Those tourists? Those “Gentiles”? Those who come along out of respect for the person being married, buried or baptised because that is showing respect?  Those who have NOT stood before the Lord and said “I am yours”?  They have no expectation.  No faith in a verbalised God.  No relationship with a living Father.  Not one they could sign-up to as “we” have signed up.  And that personal decision freely offered – for me – is MASSIVE!  That is a marriage made in heaven.  That is a binding and everlasting contract.  That is what makes THE difference.  So much of the bible is not written for “tourists”.  So much is written for those who have said “take me”.

And when I confuse the two – then I harangue, then I demand, then I lecture, and then I alienate. Then I make our God the “smiter”, the “manipulator”, the “out of touch and up there” God.   I make Him that.  All the while beating myself up for being a sinner, unworthy, imperfect … every day creating (and re-creating) this personal creation that I despise (publicly) … and privately believing that “no one” is watching or seeing (which is weird when you break that down).   Because every day I unthinkingly perpetuate a God who will alienate not just “them” – but a God who I will alienate from myself day by day (which is seriously weird shit)!

I think us Chosen People – just as our Jewish forefathers and mothers and brothers and sisters before us – are so often the very people who turn “the Gentiles” away from God.   I think we are so often the worst advert for why “being saved” is the prize of all prizes.  And I think we have no idea that we are.  I think we are happy so long as the church pews are full (fuller), the weekly collection is enough, and the “happy factor” of a service is there more often than not.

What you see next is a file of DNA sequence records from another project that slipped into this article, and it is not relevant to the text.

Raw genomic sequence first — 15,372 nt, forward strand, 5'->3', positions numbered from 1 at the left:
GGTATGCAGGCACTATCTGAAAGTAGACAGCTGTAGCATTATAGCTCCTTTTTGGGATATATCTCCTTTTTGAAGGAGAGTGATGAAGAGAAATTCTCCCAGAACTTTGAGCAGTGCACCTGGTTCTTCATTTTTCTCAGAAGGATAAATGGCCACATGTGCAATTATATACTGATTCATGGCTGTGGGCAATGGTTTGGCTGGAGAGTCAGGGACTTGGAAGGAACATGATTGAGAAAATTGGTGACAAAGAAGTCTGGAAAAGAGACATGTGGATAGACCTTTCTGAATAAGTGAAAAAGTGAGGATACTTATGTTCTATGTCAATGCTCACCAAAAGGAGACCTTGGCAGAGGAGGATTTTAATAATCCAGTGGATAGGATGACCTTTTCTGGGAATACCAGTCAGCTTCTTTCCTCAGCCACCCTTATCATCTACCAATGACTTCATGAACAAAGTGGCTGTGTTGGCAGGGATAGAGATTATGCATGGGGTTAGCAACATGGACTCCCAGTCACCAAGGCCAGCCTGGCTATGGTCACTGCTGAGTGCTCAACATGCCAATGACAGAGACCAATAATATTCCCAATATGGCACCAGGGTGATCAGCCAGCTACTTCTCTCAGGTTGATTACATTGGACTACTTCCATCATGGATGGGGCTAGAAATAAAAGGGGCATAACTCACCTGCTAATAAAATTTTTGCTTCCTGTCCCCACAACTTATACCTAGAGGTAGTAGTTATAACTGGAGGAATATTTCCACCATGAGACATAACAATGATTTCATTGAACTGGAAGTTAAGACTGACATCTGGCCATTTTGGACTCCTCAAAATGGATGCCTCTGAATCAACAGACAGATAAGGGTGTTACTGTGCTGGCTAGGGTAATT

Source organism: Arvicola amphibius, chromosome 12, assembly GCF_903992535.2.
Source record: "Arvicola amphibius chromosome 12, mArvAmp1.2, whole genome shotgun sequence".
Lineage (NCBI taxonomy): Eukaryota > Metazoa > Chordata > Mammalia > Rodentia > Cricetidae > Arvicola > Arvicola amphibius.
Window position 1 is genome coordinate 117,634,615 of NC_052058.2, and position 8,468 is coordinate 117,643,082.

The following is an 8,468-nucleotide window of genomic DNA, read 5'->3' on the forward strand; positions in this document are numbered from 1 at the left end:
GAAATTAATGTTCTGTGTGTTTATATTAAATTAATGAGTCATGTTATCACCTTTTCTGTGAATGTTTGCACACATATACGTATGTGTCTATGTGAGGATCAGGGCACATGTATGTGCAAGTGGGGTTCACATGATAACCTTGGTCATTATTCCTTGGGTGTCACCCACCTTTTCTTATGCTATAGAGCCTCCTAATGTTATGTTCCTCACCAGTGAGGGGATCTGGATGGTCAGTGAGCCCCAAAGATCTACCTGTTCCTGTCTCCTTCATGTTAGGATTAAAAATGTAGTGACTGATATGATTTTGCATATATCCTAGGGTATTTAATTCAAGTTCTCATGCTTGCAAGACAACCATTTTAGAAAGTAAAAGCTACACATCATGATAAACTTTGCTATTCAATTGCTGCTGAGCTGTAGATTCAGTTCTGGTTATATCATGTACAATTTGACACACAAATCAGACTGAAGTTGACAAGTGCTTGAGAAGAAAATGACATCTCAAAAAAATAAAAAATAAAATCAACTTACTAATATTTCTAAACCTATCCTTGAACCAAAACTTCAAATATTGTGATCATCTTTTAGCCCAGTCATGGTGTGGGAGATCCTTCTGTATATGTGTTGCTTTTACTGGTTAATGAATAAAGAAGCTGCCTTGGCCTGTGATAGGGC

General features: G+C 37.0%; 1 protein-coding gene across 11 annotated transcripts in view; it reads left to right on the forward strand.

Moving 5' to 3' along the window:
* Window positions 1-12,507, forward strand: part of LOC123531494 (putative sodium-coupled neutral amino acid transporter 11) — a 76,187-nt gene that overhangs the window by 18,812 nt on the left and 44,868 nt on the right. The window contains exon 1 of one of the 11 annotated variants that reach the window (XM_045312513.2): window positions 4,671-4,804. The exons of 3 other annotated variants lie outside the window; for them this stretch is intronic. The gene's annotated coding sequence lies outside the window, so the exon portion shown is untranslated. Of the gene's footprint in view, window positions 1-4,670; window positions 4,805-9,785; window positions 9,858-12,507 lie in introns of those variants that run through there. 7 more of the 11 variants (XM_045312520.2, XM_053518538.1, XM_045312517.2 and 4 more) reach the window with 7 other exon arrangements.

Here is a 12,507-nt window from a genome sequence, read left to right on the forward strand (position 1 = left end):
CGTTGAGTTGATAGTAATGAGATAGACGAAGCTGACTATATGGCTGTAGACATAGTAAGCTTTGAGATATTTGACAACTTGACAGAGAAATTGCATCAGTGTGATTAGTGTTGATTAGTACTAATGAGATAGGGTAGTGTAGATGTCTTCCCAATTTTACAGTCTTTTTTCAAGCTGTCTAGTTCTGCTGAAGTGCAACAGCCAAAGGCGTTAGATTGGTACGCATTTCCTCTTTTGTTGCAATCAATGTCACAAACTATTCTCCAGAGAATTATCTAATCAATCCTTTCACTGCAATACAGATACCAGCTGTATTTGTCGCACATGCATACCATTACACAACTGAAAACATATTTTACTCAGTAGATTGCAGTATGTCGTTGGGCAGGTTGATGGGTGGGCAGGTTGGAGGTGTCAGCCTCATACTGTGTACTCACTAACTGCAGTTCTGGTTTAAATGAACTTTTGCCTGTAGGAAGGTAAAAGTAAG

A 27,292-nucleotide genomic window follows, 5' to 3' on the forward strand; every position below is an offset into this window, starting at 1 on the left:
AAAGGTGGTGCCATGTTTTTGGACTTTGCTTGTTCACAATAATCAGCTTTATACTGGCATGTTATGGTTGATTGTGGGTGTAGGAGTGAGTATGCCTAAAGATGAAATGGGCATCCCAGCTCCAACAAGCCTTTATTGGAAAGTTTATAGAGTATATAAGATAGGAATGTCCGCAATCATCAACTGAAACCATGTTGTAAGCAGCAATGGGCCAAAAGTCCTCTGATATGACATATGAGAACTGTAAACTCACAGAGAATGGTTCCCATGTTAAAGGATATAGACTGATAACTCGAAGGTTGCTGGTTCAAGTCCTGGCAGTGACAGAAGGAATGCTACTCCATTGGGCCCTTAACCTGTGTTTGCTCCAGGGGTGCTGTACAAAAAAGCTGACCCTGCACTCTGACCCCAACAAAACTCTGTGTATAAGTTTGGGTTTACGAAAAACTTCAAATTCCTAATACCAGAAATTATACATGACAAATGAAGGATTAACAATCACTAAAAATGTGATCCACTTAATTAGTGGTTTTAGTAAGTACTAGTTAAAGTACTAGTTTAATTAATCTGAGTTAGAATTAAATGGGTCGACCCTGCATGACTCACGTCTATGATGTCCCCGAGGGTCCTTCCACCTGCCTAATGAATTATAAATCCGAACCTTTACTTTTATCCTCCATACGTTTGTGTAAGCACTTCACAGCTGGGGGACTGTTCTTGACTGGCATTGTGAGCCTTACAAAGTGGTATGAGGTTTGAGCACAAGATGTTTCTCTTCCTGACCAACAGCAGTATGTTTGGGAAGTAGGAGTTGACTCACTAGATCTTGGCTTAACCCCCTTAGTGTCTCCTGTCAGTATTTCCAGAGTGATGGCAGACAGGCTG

Last night I heard someone say they had read one “Mystery Worshipper” feedback (there really are “mystery worshippers” amongst us???) which gave 10/10 for the welcome, the ambience, the singing, the music, the prayers, the readings, the sermon, the after-service coffee, the toilets … the whole thing was amazing!  But they gave 0/10 for connecting with God.  No points – no connection.

Last night I heard someone say that church is okay, church is necessary, but church and worship and praise and lament and all that “stuff” we do … that is merely to change us as we “leave” church. That is to change us for the 99% of our living that we do “outside” of church, away from church, elsewhere other than church.

And when you think about it that way – doesn’t that make all of us “tourists” when we “all” go to church?

And when you break that thought down – isn’t that just the weirdest shit?

2 thoughts on “Church is okay, church is necessary

  1. Reblogged this on Just me being curious and commented:

    Not a fan of posting on Church Set Free, and re-blogging on Just Me Being Curious (or the other way around). But occasionally I like to do it (just to save me getting too stuffy about these things!)

    Enjoy –